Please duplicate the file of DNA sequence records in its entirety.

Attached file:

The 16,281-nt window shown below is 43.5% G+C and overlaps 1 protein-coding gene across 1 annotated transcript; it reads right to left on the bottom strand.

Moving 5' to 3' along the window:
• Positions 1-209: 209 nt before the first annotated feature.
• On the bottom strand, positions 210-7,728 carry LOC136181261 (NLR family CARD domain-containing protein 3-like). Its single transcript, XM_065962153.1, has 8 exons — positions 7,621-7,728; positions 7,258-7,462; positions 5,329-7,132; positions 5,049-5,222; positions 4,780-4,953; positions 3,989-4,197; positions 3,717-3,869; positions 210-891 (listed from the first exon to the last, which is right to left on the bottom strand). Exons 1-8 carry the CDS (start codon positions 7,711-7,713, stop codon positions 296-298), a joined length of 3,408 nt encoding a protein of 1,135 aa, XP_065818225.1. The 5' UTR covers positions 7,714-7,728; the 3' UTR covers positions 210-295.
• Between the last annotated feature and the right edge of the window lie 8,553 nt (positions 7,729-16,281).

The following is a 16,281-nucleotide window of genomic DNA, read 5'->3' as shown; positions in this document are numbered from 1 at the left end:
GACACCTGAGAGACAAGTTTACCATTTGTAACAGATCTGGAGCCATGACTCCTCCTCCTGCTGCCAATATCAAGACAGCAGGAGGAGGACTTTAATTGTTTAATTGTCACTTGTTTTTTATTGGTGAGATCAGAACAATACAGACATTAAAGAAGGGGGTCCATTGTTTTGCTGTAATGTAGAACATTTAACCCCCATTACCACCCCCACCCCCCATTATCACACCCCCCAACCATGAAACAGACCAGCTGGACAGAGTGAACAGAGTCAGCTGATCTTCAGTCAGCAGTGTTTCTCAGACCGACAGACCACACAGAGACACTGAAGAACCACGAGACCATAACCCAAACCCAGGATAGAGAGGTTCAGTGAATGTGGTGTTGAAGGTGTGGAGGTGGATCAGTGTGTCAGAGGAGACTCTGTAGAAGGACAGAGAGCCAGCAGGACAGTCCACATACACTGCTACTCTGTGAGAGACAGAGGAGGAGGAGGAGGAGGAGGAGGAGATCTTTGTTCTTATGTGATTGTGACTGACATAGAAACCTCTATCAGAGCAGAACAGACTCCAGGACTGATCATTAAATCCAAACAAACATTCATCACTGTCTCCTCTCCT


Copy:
The 16,281-nt window shown below is 43.5% G+C and overlaps 1 protein-coding gene across 1 annotated transcript; it reads right to left on the bottom strand.

Moving 5' to 3' along the window:
• Positions 1-209: 209 nt before the first annotated feature.
• On the bottom strand, positions 210-7,728 carry LOC136181261 (NLR family CARD domain-containing protein 3-like). Its single transcript, XM_065962153.1, has 8 exons — positions 7,621-7,728; positions 7,258-7,462; positions 5,329-7,132; positions 5,049-5,222; positions 4,780-4,953; positions 3,989-4,197; positions 3,717-3,869; positions 210-891 (listed from the first exon to the last, which is right to left on the bottom strand). Exons 1-8 carry the CDS (start codon positions 7,711-7,713, stop codon positions 296-298), a joined length of 3,408 nt encoding a protein of 1,135 aa, XP_065818225.1. The 5' UTR covers positions 7,714-7,728; the 3' UTR covers positions 210-295.
• Between the last annotated feature and the right edge of the window lie 8,553 nt (positions 7,729-16,281).

The following is a 16,281-nucleotide window of genomic DNA, read 5'->3' as shown; positions in this document are numbered from 1 at the left end:
GACACCTGAGAGACAAGTTTACCATTTGTAACAGATCTGGAGCCATGACTCCTCCTCCTGCTGCCAATATCAAGACAGCAGGAGGAGGACTTTAATTGTTTAATTGTCACTTGTTTTTTATTGGTGAGATCAGAACAATACAGACATTAAAGAAGGGGGTCCATTGTTTTGCTGTAATGTAGAACATTTAACCCCCATTACCACCCCCACCCCCCATTATCACACCCCCCAACCATGAAACAGACCAGCTGGACAGAGTGAACAGAGTCAGCTGATCTTCAGTCAGCAGTGTTTCTCAGACCGACAGACCACACAGAGACACTGAAGAACCACGAGACCATAACCCAAACCCAGGATAGAGAGGTTCAGTGAATGTGGTGTTGAAGGTGTGGAGGTGGATCAGTGTGTCAGAGGAGACTCTGTAGAAGGACAGAGAGCCAGCAGGACAGTCCACATACACTGCTACTCTGTGAGAGACAGAGGAGGAGGAGGAGGAGGAGGAGGAGATCTTTGTTCTTATGTGATTGTGACTGACATAGAAACCTCTATCAGAGCAGAACAGACTCCAGGACTGATCATTAAATCCAAACAAACATTCATCACTGTCTCCTCTCCT